It’s not often I am appalled enough by something to vent about it on my blog, but recently a blurb in Life & Style Magazine by columnist Wendy Williams has me wondering what on earth they were thinking!
I am a pretty non-judgmental mom. I really don’t care if you breastfeed or formula feed, baby wear or use a stroller, vaccinate or not. I use my blog as a platform to share the choices that work for me and my family in an effort to provide support to others looking for it, but I believe no matter what choices you make, there is no one way to be a good parent. I believe in doing research and making educated choices for what works for you and your family, so perhaps that is why I am so upset by this.
In the recent Life & Style Magazine, columnist Wendy Willliams denounced Alicia Silverstone’s milk-sharing program asking readers “CAN YOU BELIEVE THIS?” Stating that if something hasn’t been popular since the civil war then it is clearly not a good idea in 2013.
Photo credit Facebook via Jessica of The Leaky Boob
Wet Nursing is not new. It has been around for thousands of years. Ancient Rome, Greece, and Victoria England have often been referenced when discussing wet nursing but it has been used by many cultures and countries including the US. It continues to be a much used practice today by many families seeking breast milk for their child. The most recent public sharing of it being Selma Hayek in 2008 who nursed an infant publicly while on a goodwill ambassador trip in Sierra Leone.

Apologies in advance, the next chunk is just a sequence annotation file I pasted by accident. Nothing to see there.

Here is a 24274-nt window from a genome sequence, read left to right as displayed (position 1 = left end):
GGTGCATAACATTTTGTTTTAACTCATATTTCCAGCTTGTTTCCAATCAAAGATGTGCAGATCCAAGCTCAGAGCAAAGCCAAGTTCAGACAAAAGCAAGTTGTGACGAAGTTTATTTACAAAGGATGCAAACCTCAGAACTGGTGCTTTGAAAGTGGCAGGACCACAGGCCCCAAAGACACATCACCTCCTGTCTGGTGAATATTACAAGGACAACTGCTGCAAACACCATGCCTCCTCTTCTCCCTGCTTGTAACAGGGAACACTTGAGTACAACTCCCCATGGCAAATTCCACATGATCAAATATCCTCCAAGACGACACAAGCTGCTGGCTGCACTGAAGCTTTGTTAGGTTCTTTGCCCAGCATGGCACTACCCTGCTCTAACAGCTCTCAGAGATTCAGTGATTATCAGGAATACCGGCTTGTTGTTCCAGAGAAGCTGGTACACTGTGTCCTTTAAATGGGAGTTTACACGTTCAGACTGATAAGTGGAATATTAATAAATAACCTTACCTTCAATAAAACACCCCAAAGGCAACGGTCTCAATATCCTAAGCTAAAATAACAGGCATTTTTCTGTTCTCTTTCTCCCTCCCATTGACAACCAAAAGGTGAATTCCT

In a recent post on her blog, Alicia Silverstone called moms to action and named the program the Kind Mama Milk Share. Milk sharing or breast milk donations are not only still very relevant today, but often babies lives depend on it. Programs like Eats of Feets, Human Milk Banking Association of North America (HMBANA), and Human Milk 4 Human Babies Global Network help connect parents with other mothers who are willing to donate their milk. People looking to receive donations can ask that the donors be screened and can pasteurize the milk. Participates can choose to receive expressed milk for their child or seek out a wet nurse. Milk donation is a great gift to parents who wish to have their children receive breast milk but for a variety of reasons can not provide it themselves.
I am mostly upset my the lack of responsible journalism on the end of Life & Style Magazine. While everyone is entitled to their opinions, this kind of post only sheds negative light on breastfeeding and milk sharing. This photo and blurb was uneducated and clearly lacked any research at all. Had Wendy Williams appeared to have done any research or background I may have been able to understand it more.
Can I believe this?
Yes, I can.
I believe in the ability to have options to make the choices that are best for my child. I appreciate the companies that facilitate the connections for parents who are seeking milk and the parents who are donating milk. If it was needed or asked of me I would donate my milk. I also think that that it is okay not to want to use these programs. I think Wendy Williams could have expressed her opinions in a more educated manner.
Regardless at this point, I will not be purchasing your magazine again.
Life & Style Magazine – What Were You Thinking?
How does this photo make you feel?
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